When digital media was launched, it was perceived as copier paper—plain white paper for office printing—she adds. But it now has reached the point where it can be used in high-end projects traditionally printed on offset machines. In short, the quality once associated strictly with offset is possible with digital.
Thus, Neenah Paper is seeing increasing demand for its pearlized product line, which is called Esse, and for pearl effects that are also offered in its Classic, Stylized, and Starwhite paper lines, Shannon says.
The pearl effect allows a four-color photograph to be given a striking dimensional effect with the pearl showcased underneath, she explains. Shannon believes the product is a perfect fit for retail and consumer packaged goods companies seeking to differentiate their brands.
Whether it is pearlized, colored, or textured, today’s more innovative digital media allow printers to up-sell their customers into higher product lines, and thereby put more money into their own pockets, she says.
When asked to name some of the more creative new applications she has seen, Shannon immediately cites digital photobooks and variable printing. “No matter what people say about the future of the US Postal Service, the reality is direct mail will continue playing a role,” she says. “By using variable data along with heavier stocks, some color, and texture, our research shows those who differentiate themselves these ways can reap up to 20 percent higher response rate than if they used thin-coated white sheet.”
At the top of Kirby’s list of creative applications are “onserts.” An onsert rides atop a magazine, and has to be packaged with the magazine, but provides the capability of delivering a fully customized ad to the magazine recipient.
There’s also the capability to produce very short-run magazines of fewer than 200 copies, each boasting an appearance that is anything but that of a publication run on a copier, Kirby says. The final exciting application takes the form of 16- to 50-plus-page coupon books, fully utilizing loyalty card data to tempt consumers with attractive cents- or dollars-off offers on products competitive with products to which they’re loyal. “They’re getting more relevant,” Kirby says.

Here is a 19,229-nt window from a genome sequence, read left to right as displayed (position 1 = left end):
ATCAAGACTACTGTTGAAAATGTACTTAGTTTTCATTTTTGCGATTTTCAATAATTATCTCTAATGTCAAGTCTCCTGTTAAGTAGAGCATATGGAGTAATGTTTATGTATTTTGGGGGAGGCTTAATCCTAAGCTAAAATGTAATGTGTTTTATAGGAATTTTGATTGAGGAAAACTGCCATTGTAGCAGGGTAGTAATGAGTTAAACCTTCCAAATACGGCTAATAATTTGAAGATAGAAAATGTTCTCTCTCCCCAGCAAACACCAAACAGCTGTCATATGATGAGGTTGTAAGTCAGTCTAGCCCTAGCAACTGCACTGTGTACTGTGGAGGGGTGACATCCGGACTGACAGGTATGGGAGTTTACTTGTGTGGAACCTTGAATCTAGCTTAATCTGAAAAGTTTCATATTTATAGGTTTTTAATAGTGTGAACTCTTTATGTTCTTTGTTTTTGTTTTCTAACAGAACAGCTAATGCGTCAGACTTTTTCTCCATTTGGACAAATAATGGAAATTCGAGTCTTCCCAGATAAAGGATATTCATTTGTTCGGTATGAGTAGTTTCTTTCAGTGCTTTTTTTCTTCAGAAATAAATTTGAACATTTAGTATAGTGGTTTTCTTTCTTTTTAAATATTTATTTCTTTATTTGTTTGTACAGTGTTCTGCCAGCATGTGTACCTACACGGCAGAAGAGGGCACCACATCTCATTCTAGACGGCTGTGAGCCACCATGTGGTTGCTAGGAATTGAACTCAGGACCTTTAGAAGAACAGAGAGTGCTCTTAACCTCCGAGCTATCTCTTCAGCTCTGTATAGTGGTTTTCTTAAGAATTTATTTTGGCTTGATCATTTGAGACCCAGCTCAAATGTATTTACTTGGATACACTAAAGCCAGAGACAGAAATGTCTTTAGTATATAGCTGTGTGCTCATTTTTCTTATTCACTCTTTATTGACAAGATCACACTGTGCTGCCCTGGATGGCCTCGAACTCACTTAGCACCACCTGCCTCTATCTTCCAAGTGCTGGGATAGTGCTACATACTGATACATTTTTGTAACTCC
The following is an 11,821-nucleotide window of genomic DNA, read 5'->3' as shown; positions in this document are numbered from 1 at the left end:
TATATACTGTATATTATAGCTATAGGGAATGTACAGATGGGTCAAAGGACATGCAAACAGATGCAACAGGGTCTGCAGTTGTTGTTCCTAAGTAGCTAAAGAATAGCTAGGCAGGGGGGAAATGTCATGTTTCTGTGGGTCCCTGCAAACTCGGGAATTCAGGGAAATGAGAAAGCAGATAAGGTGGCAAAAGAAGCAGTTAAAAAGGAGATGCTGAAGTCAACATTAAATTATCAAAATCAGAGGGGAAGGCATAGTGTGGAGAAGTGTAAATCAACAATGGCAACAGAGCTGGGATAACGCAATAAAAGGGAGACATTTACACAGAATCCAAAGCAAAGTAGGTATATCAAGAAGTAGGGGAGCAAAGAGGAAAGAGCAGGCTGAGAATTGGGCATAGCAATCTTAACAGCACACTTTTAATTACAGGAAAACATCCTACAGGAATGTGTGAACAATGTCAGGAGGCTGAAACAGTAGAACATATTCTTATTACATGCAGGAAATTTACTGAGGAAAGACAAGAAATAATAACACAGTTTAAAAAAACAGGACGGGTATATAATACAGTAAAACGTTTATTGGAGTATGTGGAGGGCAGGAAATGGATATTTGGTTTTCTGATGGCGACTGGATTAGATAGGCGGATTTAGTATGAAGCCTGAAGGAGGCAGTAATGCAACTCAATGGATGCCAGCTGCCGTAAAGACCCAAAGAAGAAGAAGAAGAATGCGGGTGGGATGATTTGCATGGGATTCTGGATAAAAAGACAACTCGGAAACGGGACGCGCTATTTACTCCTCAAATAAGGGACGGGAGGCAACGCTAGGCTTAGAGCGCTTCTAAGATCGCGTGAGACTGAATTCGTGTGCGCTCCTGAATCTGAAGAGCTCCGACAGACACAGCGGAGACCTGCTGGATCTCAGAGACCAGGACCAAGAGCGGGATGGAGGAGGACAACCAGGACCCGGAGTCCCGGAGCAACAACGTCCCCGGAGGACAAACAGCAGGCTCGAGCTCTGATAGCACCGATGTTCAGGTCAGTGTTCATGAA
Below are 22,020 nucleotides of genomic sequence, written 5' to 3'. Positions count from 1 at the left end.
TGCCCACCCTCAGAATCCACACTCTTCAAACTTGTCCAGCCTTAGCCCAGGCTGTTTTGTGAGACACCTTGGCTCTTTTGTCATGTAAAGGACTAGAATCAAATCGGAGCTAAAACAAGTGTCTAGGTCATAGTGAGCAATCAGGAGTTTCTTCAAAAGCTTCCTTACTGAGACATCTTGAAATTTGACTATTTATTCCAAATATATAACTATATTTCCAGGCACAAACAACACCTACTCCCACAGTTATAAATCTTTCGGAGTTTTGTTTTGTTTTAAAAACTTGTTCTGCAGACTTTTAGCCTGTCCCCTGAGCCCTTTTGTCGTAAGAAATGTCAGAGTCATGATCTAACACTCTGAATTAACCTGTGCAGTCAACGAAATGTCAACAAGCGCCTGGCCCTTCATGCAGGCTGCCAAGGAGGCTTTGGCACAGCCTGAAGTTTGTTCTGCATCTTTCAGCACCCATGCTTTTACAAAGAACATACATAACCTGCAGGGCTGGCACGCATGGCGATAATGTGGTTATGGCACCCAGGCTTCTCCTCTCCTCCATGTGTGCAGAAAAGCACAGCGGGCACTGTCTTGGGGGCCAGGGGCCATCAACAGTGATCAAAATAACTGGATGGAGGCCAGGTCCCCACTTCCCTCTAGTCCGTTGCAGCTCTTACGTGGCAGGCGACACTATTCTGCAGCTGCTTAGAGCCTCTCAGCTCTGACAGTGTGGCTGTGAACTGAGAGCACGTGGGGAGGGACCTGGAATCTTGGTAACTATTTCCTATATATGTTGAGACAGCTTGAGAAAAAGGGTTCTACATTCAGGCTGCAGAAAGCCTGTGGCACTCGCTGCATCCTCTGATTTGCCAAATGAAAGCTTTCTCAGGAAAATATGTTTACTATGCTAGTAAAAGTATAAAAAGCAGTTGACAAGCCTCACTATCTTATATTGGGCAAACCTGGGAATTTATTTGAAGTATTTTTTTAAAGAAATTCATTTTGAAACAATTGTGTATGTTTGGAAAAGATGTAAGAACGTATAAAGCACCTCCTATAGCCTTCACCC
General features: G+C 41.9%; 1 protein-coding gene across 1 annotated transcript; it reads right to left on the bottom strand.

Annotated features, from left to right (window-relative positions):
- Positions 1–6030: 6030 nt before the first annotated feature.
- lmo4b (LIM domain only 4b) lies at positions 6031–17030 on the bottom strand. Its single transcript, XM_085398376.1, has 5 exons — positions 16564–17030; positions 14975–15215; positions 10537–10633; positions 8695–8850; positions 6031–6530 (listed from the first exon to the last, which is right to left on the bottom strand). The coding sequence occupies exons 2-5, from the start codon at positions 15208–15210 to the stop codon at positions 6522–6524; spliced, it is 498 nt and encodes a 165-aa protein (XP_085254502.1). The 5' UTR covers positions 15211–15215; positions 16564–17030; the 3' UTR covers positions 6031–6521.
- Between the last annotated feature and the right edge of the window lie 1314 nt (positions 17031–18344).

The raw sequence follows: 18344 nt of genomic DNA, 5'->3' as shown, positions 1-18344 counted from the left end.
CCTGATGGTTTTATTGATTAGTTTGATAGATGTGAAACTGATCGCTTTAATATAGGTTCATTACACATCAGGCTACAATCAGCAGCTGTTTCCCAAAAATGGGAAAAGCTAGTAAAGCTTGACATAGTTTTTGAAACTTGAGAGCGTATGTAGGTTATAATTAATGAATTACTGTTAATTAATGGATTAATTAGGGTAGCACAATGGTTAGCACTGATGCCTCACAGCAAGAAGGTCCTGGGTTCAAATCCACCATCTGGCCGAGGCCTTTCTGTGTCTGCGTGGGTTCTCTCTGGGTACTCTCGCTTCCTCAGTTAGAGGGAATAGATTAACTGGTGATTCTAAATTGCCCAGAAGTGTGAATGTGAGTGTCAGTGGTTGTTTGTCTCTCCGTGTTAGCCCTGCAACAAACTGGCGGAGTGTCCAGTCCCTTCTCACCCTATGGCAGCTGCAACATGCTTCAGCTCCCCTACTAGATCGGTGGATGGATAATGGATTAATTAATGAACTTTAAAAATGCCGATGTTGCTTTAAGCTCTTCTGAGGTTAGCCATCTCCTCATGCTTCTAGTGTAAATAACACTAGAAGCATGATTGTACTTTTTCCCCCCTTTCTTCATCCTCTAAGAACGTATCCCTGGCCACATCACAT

One intriguing application Kimpton saw is a jigsaw puzzle run on an Indigo press and laminated to thicker substrates, then cut into puzzle pieces for a toy manufacturer. Another is a clothing maker’s catalog, featuring an insert of dye-cut labels. A clothing buyer at a retailer can pull off the labels and easily stick them on any of the pictured items to show they will buy those lines, she says.
Matching Substrates to Devices
One question perplexing many printers is how to make sure particular types of digital substrates are compatible with their specific output devices. Niesen urges gaining specific information from the press maker, discussing the potential match with substrate specialists, and then testing the material. “We go a lot further than many in that we have a print trial process,” he says.
“With our partners, we give them education and a file, coupled with any substrate they want to test, so they can understand how that substrate will perform. It’s not just a matter of whether it will feed or get good toner adhesion. It’s about how well will it fold, will it score, will it go through the mail, will it have to be coated or laminated, and can it be coated or laminated? It goes back to that need for education I spoke about earlier.”
Choosing the right substrate requires a consultation with the substrate manufacturer, agrees Kirby. “In Appleton Coated’s case, it’s the sales rep on premise, the management and the technical services team,” he adds. “The consultation focuses on compatibility, what you can expect on press, and to provide insight if what you’re trying to do will be a challenge for that equipment.”
“It’s all about what you’re trying to do,” adds Neenah Paper’s technical sales specialist Tony Difford. “If you’re looking for that first moment of impact, look at colors. If you have a bright color, like a bright pepper ink that will really stand out, then your second moment of impact would be any of the textures you could add to that. Now it really begins to get your attention.”